The Insiders’ Guide to Employee Communications

By Poppulo

Table of Contents

How employee communications can drive open dialogue in organizations

Employees want to have a voice and be listened to; to be respected and involved. They want communication to be open, honest, trusting and two-way. Here’s how to communicate, what to communicate,and how to listen (perhaps the most important communication skill of all.)

1. How to Communicate: Use the 4 Ps to organize how you explain whatever issue you’re dealing with

Purpose: What is it that you’re trying to accomplish? As Simon Sinek says, start with Why? Beyond mission and vision, what exactly are you trying to do? This is the case for virtually any issue we need to communicate. So start with 'what is the purpose?'. Imagine if every meeting or conference started with that clear question, what is the purpose of this meeting and what are we trying to achieve, what do we want to accomplish?

Picture: We need to paint pictures, to use visual metaphors, words, images, facts, data, because people have different ways in which they like to communicate. Some are word nerds while others prefer more visual images and data. Remember Martin Luther King when he wanted to speak about the state of racial inequality. Instead of a presentation of facts and data, he painted a powerful picture of his desired environment: “I have a dream that one day on the red hills of Georgia the sons of former slaves and the sons of former slave owners will be able to sit down together at the table of brotherhood”. This evocative imagery inspires – words inform, pictures inspire, and that’s why we need to paint a picture.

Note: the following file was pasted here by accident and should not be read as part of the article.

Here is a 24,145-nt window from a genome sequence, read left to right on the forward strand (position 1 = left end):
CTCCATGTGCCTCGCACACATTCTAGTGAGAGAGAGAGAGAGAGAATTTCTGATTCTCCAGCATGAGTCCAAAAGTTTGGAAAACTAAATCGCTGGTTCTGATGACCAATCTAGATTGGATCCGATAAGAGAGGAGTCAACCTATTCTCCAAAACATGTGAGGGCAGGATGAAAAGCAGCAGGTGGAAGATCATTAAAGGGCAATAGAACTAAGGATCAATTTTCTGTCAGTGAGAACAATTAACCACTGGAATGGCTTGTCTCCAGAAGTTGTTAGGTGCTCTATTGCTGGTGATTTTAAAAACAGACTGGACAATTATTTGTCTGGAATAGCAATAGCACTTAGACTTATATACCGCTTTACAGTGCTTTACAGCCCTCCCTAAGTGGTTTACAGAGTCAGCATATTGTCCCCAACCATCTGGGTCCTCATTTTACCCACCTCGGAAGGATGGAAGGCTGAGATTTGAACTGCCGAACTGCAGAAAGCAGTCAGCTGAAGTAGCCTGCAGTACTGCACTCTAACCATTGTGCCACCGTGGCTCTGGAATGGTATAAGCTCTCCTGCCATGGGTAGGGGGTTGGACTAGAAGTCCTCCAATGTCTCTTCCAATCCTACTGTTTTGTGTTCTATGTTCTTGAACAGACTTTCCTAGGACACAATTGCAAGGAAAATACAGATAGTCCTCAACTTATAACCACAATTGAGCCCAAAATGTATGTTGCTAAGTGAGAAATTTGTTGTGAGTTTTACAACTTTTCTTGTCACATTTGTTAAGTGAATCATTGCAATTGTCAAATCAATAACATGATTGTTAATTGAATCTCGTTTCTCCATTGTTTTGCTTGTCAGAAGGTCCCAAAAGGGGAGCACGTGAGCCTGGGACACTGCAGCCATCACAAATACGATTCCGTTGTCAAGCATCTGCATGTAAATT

Plan: We need to share our plan. How are we going to realize our purpose? Some leaders don’t believe in sharing their plans, but people need to know how we’re going to achieve the aspirations, goals and ambitions we set out. We have to give them a plan, set out the path to the destination we want to get to.

Part: We’ve got to give people a part to play. This is really essential: if you leave out the ‘part’ people will make up their own and they will feel they don’t have any skin in the game. Ideally, when you give people the part. You want them to play allow them to define at least some of it – engage them. This is one of the ways we achieve effective engagement – giving people agency for the way they do their work.

In summary: use the 4 Ps as the organizing principle for whatever it is you’re communicating or talking about:

  • Set out your purpose
  • Paint a picture using visual metaphors
  • Set out your plan for how you’re going to get from A to B
  • Engage people by giving them a part to play

2. What to communicate? CORE: Changes, Objectives, Reasons, Effect